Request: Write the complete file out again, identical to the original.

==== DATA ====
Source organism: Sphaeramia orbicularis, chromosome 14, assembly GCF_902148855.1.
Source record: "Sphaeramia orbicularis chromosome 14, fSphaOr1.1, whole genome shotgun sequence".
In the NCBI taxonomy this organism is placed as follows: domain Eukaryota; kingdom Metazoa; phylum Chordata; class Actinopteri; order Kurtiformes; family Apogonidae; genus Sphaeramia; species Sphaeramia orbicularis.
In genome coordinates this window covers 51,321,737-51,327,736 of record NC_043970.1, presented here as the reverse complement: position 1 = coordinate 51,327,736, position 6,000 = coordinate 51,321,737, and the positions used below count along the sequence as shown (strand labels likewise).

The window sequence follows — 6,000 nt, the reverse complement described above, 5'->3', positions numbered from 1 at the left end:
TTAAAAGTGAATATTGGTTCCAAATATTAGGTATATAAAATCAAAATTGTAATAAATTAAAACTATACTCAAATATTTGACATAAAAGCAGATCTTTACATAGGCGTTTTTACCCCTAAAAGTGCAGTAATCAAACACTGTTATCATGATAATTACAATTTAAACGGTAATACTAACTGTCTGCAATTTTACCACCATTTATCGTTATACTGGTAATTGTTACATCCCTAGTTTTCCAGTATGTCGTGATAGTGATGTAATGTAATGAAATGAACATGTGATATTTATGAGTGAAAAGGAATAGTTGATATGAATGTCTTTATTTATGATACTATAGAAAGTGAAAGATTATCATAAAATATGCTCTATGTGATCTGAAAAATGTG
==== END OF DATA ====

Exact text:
Source organism: Sphaeramia orbicularis, chromosome 14, assembly GCF_902148855.1.
Source record: "Sphaeramia orbicularis chromosome 14, fSphaOr1.1, whole genome shotgun sequence".
In the NCBI taxonomy this organism is placed as follows: domain Eukaryota; kingdom Metazoa; phylum Chordata; class Actinopteri; order Kurtiformes; family Apogonidae; genus Sphaeramia; species Sphaeramia orbicularis.
In genome coordinates this window covers 51,321,737-51,327,736 of record NC_043970.1, presented here as the reverse complement: position 1 = coordinate 51,327,736, position 6,000 = coordinate 51,321,737, and the positions used below count along the sequence as shown (strand labels likewise).

The window sequence follows — 6,000 nt, the reverse complement described above, 5'->3', positions numbered from 1 at the left end:
TTAAAAGTGAATATTGGTTCCAAATATTAGGTATATAAAATCAAAATTGTAATAAATTAAAACTATACTCAAATATTTGACATAAAAGCAGATCTTTACATAGGCGTTTTTACCCCTAAAAGTGCAGTAATCAAACACTGTTATCATGATAATTACAATTTAAACGGTAATACTAACTGTCTGCAATTTTACCACCATTTATCGTTATACTGGTAATTGTTACATCCCTAGTTTTCCAGTATGTCGTGATAGTGATGTAATGTAATGAAATGAACATGTGATATTTATGAGTGAAAAGGAATAGTTGATATGAATGTCTTTATTTATGATACTATAGAAAGTGAAAGATTATCATAAAATATGCTCTATGTGATCTGAAAAATGTG